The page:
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THE NEW YORK TIMES
'Vieques': No Man's an Island, All Are Islanders
By D. J. R. BRUCKNER
February 22, 2001
Vieques," the play, is not about what you might think it would be. No warships tearing up the turf with target practice. No civilian protesters against the Navy being forcibly removed from the little island just east of Puerto Rico. No noble poor islanders being dispossessed by a brutal superpower.
Jorge González, the playwright, takes us back 50 years to the time when American sailors were newcomers to Vieques, setting up a base and practicing assaults on the beaches. We never see them, except in the imaginations of eight natives of the island. That's enough. Reality could never match what these people can dream up; after all, every Latin American knows more about conquest and occupation than we ever will. To the Viequesinos, even Puerto Rico is a big crowded place where you can trust no one, and San Juan is a moral cesspool. So, when it comes to gringos, who own the world, well, what are you to make of people who think fried potatoes are tastier than beans and rice?
But the isolated are far from innocent in this sharp comedy. Julio (Ricardo Barber), middle-aged, is a political realist ("the sailors will stay as long as they like and leave only when they want to"), but worries incessantly that one of the intruders will lay hands on his young daughter, Sylvia (Bettina Mercado). His wife, Lola (Tatiana Vecino), is determined to look hardheaded but is shocked when her fabulously inventive suspicions about everyone turn out to be true. Her sister, Marta (Miriam Cruz), is sure God's in his heaven and all's right with the world, except when a rich avocado harvest attracts hurricanes.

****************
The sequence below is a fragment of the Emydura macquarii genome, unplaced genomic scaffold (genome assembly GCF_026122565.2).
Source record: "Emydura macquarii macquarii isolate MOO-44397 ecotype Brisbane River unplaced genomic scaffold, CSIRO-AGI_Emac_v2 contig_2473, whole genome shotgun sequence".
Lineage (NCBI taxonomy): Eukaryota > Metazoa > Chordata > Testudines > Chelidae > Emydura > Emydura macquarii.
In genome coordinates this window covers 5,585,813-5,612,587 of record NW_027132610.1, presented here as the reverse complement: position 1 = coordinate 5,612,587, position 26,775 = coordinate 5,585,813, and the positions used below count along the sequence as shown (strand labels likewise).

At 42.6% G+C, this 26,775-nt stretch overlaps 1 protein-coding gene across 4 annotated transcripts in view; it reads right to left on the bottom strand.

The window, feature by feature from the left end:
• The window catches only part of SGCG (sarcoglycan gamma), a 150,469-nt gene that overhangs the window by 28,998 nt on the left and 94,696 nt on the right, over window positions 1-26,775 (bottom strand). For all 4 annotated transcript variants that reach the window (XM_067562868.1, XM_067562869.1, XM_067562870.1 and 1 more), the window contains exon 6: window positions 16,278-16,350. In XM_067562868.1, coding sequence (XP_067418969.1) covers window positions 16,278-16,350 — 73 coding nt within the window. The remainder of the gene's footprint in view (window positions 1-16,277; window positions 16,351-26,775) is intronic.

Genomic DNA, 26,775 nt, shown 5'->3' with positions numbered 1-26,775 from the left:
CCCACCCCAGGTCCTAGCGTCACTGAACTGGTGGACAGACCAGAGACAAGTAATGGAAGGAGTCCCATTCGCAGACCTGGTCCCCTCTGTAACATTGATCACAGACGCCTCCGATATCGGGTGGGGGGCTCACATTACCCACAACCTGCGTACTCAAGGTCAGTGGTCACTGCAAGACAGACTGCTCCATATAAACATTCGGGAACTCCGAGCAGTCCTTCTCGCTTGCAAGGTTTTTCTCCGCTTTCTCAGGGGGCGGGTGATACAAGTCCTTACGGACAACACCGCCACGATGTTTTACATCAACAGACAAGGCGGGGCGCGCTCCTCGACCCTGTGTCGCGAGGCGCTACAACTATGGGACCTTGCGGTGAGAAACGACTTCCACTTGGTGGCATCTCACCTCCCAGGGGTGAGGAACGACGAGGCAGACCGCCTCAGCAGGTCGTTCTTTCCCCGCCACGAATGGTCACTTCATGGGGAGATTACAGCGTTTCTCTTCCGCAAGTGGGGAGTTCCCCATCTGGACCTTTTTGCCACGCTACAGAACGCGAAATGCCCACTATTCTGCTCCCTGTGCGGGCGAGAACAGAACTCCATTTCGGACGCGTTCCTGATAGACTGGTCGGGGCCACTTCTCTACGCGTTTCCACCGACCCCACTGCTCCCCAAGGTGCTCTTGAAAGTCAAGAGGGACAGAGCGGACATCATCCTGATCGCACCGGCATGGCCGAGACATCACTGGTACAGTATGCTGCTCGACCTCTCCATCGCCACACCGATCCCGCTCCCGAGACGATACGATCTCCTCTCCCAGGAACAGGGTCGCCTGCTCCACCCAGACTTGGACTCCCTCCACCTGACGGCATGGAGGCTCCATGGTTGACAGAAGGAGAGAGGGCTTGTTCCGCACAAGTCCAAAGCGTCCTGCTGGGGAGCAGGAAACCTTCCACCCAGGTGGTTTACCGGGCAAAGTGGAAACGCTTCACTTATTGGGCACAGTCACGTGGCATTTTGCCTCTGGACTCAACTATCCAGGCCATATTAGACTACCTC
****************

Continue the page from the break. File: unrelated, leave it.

As for her son, Miguel (Indio Meléndez), he's a 32-year-old sot who's not above stealing from all his relatives to buy rum and who sits in his mother's lap when he's drunk. He is a mere baby next to Roberto (Lucio Fernández), Julio's son from a previous marriage, who went to San Juan and made good by robbing a bank. At first sight, Ivan, a nephew of Julio and Lola, appears to be a cut above all this, having been to college and acquired ideas that, because they are different, strike everyone else as Marxist. But it turns out he has made Sylvia's best friend, Josefina (Milena Pérez), pregnant, and he flees the island when he finds out. As for Sylvia, Julio need not have worried so much; she is by far the strictest of the lot when it comes to morals not that that stops her from falling in love with one of the sailors.
Obviously, in this kind of situation, the plot can wander occasionally, but that hardly matters. These very distinct and strong characters, given to an earthy expression of their opinions (not all of which come through with full force in the simultaneous translation from Spanish), in every line reveal more of themselves than they intend. In the end it is that revelation of how complicated they are, for all their simplicity, that makes their hopes and fears get inside you. They never have to wonder aloud about the future of their island or express anger about the American forces all around them. When Sylvia finally announces she intends to marry her sailor and go with him to North Carolina, Lola cries out, "Julio, our daughter is marrying the enemy!" You have to laugh. But Lola means it. The last word is simply a reminder that this amusing play has a much sharper bite than you realize until you stop laughing and let the whole experience sink in.
Under the direction of Alfredo Galván, this cast delivers the kind of ensemble performance one expects in productions by Repertorio Español, one that is a compliment to the audience as much as to the playwright.
By Jorge González
Directed by Alfredo Galván
Video production by Carlos (Abi) Torres and Eduardo Rosado
Voice-overs, Nancy Millán and Frankie Miranda
Sound by Mr. Miranda
English translation by Mr. González
Assistant to the director, Mariá Cristina Fusté
Production design by Robert Weber Federico
Presented by Repertorio Español, Gilberto Zaldívar, executive producer;
At the Gramercy Arts Theater, 138 East 27th Street, Manhattan.
WITH: Ricardo Barber (Julio)